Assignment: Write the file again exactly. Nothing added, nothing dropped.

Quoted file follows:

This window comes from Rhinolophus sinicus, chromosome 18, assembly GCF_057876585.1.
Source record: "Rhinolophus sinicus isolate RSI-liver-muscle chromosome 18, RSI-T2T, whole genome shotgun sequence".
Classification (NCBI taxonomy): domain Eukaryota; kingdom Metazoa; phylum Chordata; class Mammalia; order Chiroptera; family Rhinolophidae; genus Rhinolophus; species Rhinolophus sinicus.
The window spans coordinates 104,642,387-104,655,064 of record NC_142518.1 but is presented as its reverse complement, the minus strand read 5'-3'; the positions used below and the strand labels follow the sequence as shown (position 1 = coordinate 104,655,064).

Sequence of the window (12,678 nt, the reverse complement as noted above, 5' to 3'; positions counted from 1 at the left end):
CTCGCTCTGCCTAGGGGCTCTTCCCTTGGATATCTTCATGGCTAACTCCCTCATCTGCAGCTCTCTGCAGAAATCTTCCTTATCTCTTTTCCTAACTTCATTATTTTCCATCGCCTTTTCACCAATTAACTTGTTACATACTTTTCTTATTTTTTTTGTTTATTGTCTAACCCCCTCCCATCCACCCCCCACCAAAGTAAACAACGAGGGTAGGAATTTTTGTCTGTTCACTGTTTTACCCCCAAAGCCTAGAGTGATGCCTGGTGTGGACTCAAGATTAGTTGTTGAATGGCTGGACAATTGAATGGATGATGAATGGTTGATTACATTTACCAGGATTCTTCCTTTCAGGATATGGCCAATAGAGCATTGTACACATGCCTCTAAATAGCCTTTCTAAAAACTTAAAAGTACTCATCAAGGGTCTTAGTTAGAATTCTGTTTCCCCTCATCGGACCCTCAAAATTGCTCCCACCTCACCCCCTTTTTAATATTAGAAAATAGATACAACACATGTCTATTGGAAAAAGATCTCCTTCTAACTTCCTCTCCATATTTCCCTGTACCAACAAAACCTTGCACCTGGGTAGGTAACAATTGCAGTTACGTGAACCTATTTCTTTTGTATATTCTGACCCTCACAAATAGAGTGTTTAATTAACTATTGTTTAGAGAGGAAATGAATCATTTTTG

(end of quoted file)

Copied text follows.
This window comes from Rhinolophus sinicus, chromosome 18, assembly GCF_057876585.1.
Source record: "Rhinolophus sinicus isolate RSI-liver-muscle chromosome 18, RSI-T2T, whole genome shotgun sequence".
Classification (NCBI taxonomy): domain Eukaryota; kingdom Metazoa; phylum Chordata; class Mammalia; order Chiroptera; family Rhinolophidae; genus Rhinolophus; species Rhinolophus sinicus.
The window spans coordinates 104,642,387-104,655,064 of record NC_142518.1 but is presented as its reverse complement, the minus strand read 5'-3'; the positions used below and the strand labels follow the sequence as shown (position 1 = coordinate 104,655,064).

Sequence of the window (12,678 nt, the reverse complement as noted above, 5' to 3'; positions counted from 1 at the left end):
CTCGCTCTGCCTAGGGGCTCTTCCCTTGGATATCTTCATGGCTAACTCCCTCATCTGCAGCTCTCTGCAGAAATCTTCCTTATCTCTTTTCCTAACTTCATTATTTTCCATCGCCTTTTCACCAATTAACTTGTTACATACTTTTCTTATTTTTTTTGTTTATTGTCTAACCCCCTCCCATCCACCCCCCACCAAAGTAAACAACGAGGGTAGGAATTTTTGTCTGTTCACTGTTTTACCCCCAAAGCCTAGAGTGATGCCTGGTGTGGACTCAAGATTAGTTGTTGAATGGCTGGACAATTGAATGGATGATGAATGGTTGATTACATTTACCAGGATTCTTCCTTTCAGGATATGGCCAATAGAGCATTGTACACATGCCTCTAAATAGCCTTTCTAAAAACTTAAAAGTACTCATCAAGGGTCTTAGTTAGAATTCTGTTTCCCCTCATCGGACCCTCAAAATTGCTCCCACCTCACCCCCTTTTTAATATTAGAAAATAGATACAACACATGTCTATTGGAAAAAGATCTCCTTCTAACTTCCTCTCCATATTTCCCTGTACCAACAAAACCTTGCACCTGGGTAGGTAACAATTGCAGTTACGTGAACCTATTTCTTTTGTATATTCTGACCCTCACAAATAGAGTGTTTAATTAACTATTGTTTAGAGAGGAAATGAATCATTTTTG